As cryptocurrencies have become the preferred payment method for hackers and as their prices have cycled through dramatic peaks and valleys, many have questioned the adequacy of the U.S. regulatory system to protect consumers, ensure market integrity and promote innovation.
has suggested the U.S. framework isn’t “up to the task” of regulating cryptocurrencies. The comptroller of the currency,
Michael J. Hsu,
noted the limitations inherent in a “fragmented agency-by-agency approach,” and Chairman
of the Securities and Exchange Commission lamented that because cryptocurrency exchanges lack a market regulator, there’s “no protection around fraud or manipulation.” Others have called for a ban on cryptocurrencies.
Innovation is rarely smooth or predictable. With a digital revolution under way in the financial services industry, a sector of the economy where the thirst for innovation and profit can never be quenched, there’s also a serious risk of both overregulation and underregulation. Policy makers would be wise to ground their efforts in the principal objectives underpinning existing financial regulations: financial stability, deep and efficient funding markets across the spectrum of debt and equity, and the prevention of fraud and illicit activity.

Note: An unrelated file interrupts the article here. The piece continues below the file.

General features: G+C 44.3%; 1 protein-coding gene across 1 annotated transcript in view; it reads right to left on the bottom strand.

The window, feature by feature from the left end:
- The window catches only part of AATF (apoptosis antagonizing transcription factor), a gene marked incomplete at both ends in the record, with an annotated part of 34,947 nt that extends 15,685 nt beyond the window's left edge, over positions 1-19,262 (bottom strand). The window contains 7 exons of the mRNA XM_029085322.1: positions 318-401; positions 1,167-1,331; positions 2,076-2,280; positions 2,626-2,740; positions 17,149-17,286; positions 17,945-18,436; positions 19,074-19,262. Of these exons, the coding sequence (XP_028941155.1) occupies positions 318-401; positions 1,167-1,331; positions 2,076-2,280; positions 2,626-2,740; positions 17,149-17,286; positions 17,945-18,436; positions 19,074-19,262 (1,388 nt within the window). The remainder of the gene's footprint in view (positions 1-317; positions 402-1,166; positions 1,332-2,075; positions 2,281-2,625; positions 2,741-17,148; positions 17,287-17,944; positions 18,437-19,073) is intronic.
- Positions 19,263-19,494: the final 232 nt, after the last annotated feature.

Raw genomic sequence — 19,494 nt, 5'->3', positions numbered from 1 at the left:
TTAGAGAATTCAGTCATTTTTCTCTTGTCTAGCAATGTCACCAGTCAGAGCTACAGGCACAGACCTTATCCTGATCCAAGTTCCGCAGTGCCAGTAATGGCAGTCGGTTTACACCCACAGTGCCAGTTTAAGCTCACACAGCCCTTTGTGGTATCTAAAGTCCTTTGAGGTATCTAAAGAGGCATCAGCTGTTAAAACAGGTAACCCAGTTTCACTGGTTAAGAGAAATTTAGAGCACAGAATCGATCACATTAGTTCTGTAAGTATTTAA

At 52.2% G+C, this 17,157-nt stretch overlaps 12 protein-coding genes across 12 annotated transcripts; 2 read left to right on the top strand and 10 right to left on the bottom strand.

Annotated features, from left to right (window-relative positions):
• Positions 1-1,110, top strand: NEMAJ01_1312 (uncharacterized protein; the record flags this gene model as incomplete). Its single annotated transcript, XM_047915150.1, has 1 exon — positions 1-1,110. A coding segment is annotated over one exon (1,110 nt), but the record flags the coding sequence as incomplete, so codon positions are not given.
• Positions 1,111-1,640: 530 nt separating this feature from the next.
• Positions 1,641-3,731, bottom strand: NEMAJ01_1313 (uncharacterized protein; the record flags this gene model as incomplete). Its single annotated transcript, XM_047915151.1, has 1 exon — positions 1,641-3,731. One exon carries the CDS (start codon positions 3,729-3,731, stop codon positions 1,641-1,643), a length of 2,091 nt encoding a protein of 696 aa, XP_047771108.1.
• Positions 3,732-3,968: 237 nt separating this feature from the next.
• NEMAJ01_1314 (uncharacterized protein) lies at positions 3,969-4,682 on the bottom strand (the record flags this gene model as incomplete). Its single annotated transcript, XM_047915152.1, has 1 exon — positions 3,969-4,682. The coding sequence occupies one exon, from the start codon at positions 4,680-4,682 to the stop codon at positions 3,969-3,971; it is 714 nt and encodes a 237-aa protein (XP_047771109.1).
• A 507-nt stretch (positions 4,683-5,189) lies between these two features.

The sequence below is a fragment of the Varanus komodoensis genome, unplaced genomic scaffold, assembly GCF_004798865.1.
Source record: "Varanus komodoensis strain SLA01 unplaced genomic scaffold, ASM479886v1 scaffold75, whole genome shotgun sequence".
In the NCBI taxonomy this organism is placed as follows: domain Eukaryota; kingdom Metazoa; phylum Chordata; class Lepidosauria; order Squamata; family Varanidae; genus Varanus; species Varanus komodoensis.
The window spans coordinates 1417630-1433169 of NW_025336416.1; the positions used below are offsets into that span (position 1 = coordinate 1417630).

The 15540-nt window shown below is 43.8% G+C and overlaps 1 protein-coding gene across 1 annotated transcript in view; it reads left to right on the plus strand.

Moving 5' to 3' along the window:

The linchpin of this approach is to identify the functions a new product or process is performing. We should look past superficial labels and ask how a token, digital wallet, cryptocurrency or crypto exchange is being used and what existing instrument or process the new technology competes with, complements or aims to replace—and then regulate it accordingly.
Crypto entrepreneurs seeking capital touted initial coin offerings, or ICOs, as a new, efficient (read unregulated) means to raise money for ventures. Yet their function was neither new nor unregulated. In function, ICOs were securities offerings, and in 2017 the SEC rightly stepped in to regulate them in accordance with longstanding and well-understood federal securities laws.
Many new digital technologies are designed to perform other well-understood financial activities, including payments and record keeping. Regulators have overseen these functions for decades and have deep knowledge of their importance and how they work within our financial ecosystem.
Existing regulatory frameworks provide the tools to address many of the risks of new technologies without stifling their promise. If applying these frameworks reveals outdated requirements, such as a mandate to use paper records or other outmoded technologies, including for governmental functions such as recording mortgages and security interests, then regulators should remove them. If coordinated analysis by national and international authorities reveals a…